Pork industry eyes an abattoir for central regions

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Staff Reporter
Windhoek

The Pig Producers Association (PPA) is urgently to look into the possibility of constructing a pig abattoir in the central regions to stimulate growth of the industry.

The lack of such an abattoir is hampering development of the industry, which stands on the threshold of a new era as demand for pork rapidly grows worldwide.

The new management of the association, elected at the recent annual general meeting (AGM) of the PPA, will look into this matter and decide on the first rounds of discussion towards it under the leadership of Gideon Goosen as chairperson and William Bosch as vice-chairperson.

The value of trade in pig products around the world runs into billions of dollars every year but Africa enjoys less than five percent of the trade. China, with a fifth of the world’s population, is both the largest producer and net importer of pig products on the planet.

Pork is the most widely consumed meat in the world, followed by poultry and beef, and pig products have some of the most versatile uses on earth.

Although pig farming hasn’t really picked up in Africa like in other parts of the world, a few entrepreneurs are already enjoying the lucrative benefits of this enterprise, and pig farming is growing across West, East, Central and Southern Africa.

Urbanisation and economic growth are leading to the increasing presence of international and local fast food restaurants across the continent. In addition to the entry of fast food brands like KFC and Dominoes, supermarket and retail giants like Walmart (Massmart in South Africa), Shoprite and Spar are introducing a range of pork-dominated Western diets to African consumers.

In South Africa for example pork has overtaken mutton/lamb as the more favourite meat following the 59 percent rise in pig production.

One of the reasons why pig farming is very lucrative is that pigs multiply really fast. One sow (mature female pig) can furrow (give birth to) between 8 and 18 piglets at a time.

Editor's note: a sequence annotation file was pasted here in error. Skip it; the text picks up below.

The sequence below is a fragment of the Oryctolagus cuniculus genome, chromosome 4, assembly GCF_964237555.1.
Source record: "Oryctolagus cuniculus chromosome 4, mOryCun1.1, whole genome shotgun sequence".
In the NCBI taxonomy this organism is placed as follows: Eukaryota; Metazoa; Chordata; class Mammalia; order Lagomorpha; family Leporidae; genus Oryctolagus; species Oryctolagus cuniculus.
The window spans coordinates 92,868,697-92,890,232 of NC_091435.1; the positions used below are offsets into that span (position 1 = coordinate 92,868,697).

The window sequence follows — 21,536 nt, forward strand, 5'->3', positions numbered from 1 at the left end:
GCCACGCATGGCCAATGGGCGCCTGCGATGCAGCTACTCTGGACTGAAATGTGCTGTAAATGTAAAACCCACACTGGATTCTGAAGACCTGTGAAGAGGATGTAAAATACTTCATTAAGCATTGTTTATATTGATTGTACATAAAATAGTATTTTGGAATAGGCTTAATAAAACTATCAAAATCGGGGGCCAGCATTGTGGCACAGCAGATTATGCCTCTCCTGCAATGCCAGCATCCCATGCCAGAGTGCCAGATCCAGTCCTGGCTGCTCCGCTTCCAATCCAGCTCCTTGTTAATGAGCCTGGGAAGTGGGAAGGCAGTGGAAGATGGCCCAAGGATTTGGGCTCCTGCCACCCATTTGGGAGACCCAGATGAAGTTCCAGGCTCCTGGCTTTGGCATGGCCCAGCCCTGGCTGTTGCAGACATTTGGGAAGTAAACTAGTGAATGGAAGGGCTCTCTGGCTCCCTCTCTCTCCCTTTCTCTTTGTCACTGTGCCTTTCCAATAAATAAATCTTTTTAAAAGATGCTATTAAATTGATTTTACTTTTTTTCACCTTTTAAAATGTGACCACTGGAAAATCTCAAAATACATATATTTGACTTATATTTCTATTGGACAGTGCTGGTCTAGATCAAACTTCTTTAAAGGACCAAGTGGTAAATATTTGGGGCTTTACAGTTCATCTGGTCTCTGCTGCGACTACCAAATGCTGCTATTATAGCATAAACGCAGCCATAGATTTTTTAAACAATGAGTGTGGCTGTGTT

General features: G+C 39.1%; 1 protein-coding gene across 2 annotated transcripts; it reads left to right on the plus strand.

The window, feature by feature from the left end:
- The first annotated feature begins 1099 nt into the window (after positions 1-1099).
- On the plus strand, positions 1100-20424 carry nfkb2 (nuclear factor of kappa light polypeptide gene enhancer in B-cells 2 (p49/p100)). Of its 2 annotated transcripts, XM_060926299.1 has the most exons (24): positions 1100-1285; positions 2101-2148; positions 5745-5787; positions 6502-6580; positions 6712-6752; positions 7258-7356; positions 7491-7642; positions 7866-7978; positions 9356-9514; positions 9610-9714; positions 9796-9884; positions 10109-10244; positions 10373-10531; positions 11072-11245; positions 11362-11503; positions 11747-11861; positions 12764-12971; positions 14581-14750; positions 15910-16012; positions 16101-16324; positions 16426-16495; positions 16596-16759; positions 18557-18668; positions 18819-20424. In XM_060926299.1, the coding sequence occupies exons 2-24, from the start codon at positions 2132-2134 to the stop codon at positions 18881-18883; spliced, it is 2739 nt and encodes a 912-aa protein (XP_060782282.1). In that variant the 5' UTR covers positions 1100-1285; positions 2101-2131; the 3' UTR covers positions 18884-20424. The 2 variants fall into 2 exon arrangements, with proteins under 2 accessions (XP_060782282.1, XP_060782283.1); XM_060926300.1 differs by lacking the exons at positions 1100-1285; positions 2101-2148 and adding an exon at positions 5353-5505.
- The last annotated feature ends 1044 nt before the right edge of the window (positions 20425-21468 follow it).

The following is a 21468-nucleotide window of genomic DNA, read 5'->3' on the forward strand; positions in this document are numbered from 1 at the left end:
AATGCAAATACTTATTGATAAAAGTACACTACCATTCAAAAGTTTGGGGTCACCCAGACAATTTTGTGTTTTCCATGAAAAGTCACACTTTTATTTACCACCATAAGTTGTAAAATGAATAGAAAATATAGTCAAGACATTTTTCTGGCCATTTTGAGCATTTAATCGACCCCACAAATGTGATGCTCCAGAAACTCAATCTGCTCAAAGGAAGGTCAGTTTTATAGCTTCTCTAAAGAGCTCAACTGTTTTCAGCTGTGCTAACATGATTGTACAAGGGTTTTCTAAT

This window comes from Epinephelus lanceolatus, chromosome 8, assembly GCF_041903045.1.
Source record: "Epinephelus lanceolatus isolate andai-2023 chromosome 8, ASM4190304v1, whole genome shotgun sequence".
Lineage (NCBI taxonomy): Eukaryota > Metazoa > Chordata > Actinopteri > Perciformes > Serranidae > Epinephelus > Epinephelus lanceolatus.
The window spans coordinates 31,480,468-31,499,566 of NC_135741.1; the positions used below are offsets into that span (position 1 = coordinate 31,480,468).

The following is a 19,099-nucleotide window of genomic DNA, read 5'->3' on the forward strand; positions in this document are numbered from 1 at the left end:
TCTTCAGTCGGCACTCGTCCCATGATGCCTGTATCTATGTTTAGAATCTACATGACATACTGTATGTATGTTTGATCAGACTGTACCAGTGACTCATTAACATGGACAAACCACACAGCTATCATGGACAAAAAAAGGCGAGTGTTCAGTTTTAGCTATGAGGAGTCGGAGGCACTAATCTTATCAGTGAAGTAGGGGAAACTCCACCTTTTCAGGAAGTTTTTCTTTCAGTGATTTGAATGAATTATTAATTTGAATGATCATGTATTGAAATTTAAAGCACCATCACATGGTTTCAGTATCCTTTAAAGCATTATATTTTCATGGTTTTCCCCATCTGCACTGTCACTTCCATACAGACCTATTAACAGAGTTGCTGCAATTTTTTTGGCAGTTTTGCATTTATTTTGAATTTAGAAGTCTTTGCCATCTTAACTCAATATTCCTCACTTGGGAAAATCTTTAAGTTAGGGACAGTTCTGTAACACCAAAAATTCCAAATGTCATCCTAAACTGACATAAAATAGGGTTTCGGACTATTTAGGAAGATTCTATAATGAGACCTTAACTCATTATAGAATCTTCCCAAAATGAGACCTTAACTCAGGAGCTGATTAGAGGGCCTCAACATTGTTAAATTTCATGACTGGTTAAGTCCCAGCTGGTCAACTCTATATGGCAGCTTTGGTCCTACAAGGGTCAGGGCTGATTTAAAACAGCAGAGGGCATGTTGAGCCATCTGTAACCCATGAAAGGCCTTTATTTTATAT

The gestation (pregnancy) period for pigs is just four months and sows can furrow up to two times a year. This means that one sow can produce up to 16 – 36 piglets in a single year.

These piglets which reach a market size of 70 kg in six to seven months can sell for up to about N$2,400 each. No other farm animals, except chickens, rabbits and ostriches, can multiply this fast.

Pigs grow to market size very fast because of their amazingly high feed-to-meat conversion ratio. This simply means that for every kilogram of food they eat, pigs produce more flesh (meat) than cattle, goats or sheep.

Pigs are the best and most efficient animals for converting kitchen waste, garbage, leftover food and other non-conventional foodstuffs into meat.
Considering the high rising cost of grains and concentrates used to produce animal and livestock feeds, the ability of pigs to consume a wide variety of foods increases its profit potential as a business. Since they are able to recycle most materials (which they eat and convert to meat), pigs help farmers to largely reduce feeding costs and waste.

Pigs also have a high resistance to diseases and adapt easily to most environments (hot or cold). This makes it possible for pigs to be raised on both a small and large scale.

Unlike cattle, sheep and goats which produce between 50 and 55 percent meat from their bodies, pigs can yield up to 70 percent edible meat because they have a much smaller proportion of bones than meat.

In addition to its high meat yields, meat processors and marketers love pig carcasses because they’re easier to handle and package compared to other types of meat.

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